The emergency rulings, issued just before midnight, were the first significant indication of a rightward shift in the court since President Donald Trump's newest appointee — Justice Amy Coney Barrett — last month filled the seat occupied by liberal Justice Ruth Bader Ginsburg, who died in September.
n May and July, the Supreme Court narrowly rejected challenges to virus-related restrictions on churches in California and Nevada, with Chief Justice John Roberts joining the court's Democratic appointees to stress that state and local governments required flexibility to deal with a dangerous and evolving pandemic.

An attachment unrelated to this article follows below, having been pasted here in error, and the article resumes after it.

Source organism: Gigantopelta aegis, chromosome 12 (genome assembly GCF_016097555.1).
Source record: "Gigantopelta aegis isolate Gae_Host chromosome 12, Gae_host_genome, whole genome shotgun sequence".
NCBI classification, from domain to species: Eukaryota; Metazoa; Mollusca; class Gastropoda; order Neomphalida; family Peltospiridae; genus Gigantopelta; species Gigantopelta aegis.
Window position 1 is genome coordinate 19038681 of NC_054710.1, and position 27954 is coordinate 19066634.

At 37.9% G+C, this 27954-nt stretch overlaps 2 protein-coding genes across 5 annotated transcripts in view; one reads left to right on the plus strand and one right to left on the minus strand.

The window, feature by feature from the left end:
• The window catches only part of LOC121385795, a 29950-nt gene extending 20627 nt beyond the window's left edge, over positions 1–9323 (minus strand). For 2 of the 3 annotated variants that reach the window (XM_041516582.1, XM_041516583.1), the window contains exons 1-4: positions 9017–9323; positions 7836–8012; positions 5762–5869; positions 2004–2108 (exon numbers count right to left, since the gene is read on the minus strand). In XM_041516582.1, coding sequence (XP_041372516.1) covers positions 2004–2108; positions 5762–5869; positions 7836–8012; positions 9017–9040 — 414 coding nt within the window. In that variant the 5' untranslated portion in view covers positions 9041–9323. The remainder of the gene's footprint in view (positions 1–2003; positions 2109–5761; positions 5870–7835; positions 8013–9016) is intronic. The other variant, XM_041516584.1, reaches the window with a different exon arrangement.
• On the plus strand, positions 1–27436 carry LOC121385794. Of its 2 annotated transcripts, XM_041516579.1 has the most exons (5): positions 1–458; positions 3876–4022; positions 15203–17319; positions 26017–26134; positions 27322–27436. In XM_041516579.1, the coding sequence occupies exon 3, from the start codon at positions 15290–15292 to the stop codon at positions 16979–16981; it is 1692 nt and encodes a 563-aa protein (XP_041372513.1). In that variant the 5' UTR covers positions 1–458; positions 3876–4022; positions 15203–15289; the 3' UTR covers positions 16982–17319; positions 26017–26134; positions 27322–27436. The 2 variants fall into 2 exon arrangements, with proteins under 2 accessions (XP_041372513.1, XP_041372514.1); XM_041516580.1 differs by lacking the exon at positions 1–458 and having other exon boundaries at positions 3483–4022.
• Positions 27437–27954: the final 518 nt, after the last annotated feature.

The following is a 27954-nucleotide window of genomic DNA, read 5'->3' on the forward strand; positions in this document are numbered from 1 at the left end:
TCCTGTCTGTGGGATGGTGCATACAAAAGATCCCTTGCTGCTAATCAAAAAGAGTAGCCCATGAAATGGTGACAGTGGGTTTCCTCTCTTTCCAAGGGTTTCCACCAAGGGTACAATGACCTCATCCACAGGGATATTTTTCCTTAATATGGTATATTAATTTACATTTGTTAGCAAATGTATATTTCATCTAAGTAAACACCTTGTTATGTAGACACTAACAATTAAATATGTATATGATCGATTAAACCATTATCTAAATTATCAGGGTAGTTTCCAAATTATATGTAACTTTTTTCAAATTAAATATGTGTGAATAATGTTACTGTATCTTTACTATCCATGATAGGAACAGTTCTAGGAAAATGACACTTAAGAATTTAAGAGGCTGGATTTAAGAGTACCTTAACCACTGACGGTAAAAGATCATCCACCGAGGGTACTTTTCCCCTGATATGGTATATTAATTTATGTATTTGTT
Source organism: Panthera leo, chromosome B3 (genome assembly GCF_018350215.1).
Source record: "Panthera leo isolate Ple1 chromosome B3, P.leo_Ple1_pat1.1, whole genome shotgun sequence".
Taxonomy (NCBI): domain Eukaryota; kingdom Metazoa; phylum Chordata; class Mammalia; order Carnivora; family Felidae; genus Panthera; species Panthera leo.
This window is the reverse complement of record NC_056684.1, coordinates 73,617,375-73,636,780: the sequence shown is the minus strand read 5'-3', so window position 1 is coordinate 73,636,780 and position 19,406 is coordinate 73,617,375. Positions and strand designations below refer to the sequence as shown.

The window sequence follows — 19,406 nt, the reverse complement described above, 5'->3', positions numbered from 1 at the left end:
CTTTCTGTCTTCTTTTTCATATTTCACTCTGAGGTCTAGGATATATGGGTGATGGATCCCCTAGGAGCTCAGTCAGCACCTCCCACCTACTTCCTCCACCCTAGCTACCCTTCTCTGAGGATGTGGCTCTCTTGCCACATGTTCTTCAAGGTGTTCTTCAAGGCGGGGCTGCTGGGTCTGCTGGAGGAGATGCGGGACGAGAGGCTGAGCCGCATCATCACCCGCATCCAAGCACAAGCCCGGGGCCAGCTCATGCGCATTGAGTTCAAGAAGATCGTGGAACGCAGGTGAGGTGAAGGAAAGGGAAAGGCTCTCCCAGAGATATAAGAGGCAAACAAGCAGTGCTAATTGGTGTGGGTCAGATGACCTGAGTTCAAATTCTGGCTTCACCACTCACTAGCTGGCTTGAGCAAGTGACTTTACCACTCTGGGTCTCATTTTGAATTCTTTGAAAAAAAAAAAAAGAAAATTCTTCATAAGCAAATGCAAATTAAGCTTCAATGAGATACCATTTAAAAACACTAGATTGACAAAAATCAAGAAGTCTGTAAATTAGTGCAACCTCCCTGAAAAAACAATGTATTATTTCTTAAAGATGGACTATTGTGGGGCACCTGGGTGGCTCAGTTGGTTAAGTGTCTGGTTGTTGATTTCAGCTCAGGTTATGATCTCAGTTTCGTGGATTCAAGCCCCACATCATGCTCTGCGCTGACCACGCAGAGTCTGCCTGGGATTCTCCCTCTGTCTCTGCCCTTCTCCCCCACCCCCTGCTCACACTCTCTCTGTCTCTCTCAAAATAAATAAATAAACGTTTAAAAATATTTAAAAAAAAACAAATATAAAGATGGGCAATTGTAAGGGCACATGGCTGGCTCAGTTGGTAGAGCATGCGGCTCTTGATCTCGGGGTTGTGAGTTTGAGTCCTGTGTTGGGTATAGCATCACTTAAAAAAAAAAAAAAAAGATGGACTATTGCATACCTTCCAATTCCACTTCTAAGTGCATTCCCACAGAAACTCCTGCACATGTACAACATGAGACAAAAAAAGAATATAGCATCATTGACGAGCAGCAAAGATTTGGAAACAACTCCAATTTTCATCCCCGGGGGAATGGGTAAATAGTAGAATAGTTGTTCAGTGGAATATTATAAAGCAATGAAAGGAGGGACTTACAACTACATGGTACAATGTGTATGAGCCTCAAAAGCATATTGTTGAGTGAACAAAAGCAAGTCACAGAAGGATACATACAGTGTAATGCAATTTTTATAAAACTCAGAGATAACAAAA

But support on the high court for those rulings shrank with Ginsburg's death. Wednesday night's orders granting emergency relief to Roman Catholic churches and to Jewish congregations in New York demonstrated, as many suspected, that Barrett would side with the court's most conservative justices in insisting on greater accommodation for religion even as the pandemic is again surging.
"Stemming the spread of COVID–19 is unquestionably a compelling interest, but it is hard to see how the challenged regulations can be regarded as ...
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